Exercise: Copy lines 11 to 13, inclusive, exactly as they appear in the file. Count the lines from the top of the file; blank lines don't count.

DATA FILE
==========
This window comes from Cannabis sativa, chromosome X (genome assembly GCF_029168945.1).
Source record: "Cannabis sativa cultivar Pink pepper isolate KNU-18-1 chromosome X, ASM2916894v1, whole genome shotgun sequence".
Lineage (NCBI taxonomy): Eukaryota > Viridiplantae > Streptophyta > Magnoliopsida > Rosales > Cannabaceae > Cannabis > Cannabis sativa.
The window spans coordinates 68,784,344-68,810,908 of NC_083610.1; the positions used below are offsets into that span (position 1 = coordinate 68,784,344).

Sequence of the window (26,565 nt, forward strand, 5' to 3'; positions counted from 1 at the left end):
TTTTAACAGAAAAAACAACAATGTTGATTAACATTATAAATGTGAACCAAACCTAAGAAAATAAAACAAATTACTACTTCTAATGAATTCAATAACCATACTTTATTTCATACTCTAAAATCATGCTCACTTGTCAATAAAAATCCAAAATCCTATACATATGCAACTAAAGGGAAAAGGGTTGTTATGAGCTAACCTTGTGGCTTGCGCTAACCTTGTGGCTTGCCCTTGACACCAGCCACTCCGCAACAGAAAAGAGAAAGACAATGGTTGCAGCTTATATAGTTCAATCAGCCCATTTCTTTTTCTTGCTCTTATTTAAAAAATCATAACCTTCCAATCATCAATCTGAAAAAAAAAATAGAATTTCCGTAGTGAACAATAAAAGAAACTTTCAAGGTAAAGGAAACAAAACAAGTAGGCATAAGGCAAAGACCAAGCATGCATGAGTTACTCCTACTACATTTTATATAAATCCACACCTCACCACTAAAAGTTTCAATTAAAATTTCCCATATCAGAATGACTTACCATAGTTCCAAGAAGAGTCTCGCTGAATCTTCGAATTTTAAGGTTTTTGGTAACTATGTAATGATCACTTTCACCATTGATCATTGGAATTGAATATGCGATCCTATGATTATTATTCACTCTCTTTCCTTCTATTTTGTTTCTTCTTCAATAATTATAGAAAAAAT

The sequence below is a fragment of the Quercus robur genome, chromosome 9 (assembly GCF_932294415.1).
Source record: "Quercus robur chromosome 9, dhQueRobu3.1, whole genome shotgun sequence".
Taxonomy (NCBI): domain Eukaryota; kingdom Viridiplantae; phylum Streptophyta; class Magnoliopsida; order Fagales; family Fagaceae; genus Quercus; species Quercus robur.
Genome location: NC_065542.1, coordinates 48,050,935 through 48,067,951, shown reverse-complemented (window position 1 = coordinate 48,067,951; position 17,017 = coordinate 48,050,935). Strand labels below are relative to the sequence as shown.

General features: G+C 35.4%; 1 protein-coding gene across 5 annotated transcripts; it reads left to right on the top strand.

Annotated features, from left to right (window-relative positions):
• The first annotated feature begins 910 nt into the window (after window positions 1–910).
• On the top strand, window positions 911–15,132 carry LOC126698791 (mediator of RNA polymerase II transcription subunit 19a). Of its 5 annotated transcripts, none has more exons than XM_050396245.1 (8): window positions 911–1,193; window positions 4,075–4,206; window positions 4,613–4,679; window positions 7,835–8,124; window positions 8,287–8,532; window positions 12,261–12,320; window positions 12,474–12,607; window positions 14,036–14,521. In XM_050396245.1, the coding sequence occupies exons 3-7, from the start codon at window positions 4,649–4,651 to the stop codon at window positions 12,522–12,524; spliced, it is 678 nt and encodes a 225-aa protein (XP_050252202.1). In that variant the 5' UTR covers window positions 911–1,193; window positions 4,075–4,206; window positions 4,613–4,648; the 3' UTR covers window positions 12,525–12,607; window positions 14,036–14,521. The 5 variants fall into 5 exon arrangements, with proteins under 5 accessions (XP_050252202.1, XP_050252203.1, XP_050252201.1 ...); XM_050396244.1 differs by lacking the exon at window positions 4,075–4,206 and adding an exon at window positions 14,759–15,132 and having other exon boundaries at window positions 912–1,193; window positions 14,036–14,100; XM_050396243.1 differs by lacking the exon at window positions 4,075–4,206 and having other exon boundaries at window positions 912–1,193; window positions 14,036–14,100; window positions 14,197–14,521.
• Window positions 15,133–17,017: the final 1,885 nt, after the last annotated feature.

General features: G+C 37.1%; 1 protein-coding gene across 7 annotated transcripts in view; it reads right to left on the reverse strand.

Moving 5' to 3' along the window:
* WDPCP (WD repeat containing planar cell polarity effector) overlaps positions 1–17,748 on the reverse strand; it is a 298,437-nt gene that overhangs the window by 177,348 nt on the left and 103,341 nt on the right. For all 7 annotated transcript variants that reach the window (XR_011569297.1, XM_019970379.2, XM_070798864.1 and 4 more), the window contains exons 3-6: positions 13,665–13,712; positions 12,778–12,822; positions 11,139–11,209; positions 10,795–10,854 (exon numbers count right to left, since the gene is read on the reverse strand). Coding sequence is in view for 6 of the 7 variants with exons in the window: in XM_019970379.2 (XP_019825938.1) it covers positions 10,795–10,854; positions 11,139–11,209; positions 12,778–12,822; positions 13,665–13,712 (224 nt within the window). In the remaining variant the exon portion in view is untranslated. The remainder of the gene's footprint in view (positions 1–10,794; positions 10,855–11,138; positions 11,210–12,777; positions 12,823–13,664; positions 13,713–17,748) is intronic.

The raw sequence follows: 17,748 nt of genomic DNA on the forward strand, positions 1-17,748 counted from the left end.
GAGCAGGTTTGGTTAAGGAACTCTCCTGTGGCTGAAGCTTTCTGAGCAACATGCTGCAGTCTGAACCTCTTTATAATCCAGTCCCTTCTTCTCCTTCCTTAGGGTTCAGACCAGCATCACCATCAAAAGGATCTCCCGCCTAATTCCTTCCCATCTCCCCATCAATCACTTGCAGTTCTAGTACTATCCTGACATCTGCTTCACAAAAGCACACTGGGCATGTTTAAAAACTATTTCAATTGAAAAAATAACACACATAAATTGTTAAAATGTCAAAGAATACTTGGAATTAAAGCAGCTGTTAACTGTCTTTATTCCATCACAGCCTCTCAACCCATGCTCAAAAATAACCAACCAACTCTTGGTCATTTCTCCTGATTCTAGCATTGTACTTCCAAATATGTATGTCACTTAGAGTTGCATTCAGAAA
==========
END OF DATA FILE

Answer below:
General features: G+C 35.4%; 1 protein-coding gene across 5 annotated transcripts; it reads left to right on the top strand.

Annotated features, from left to right (window-relative positions):
• The first annotated feature begins 910 nt into the window (after window positions 1–910).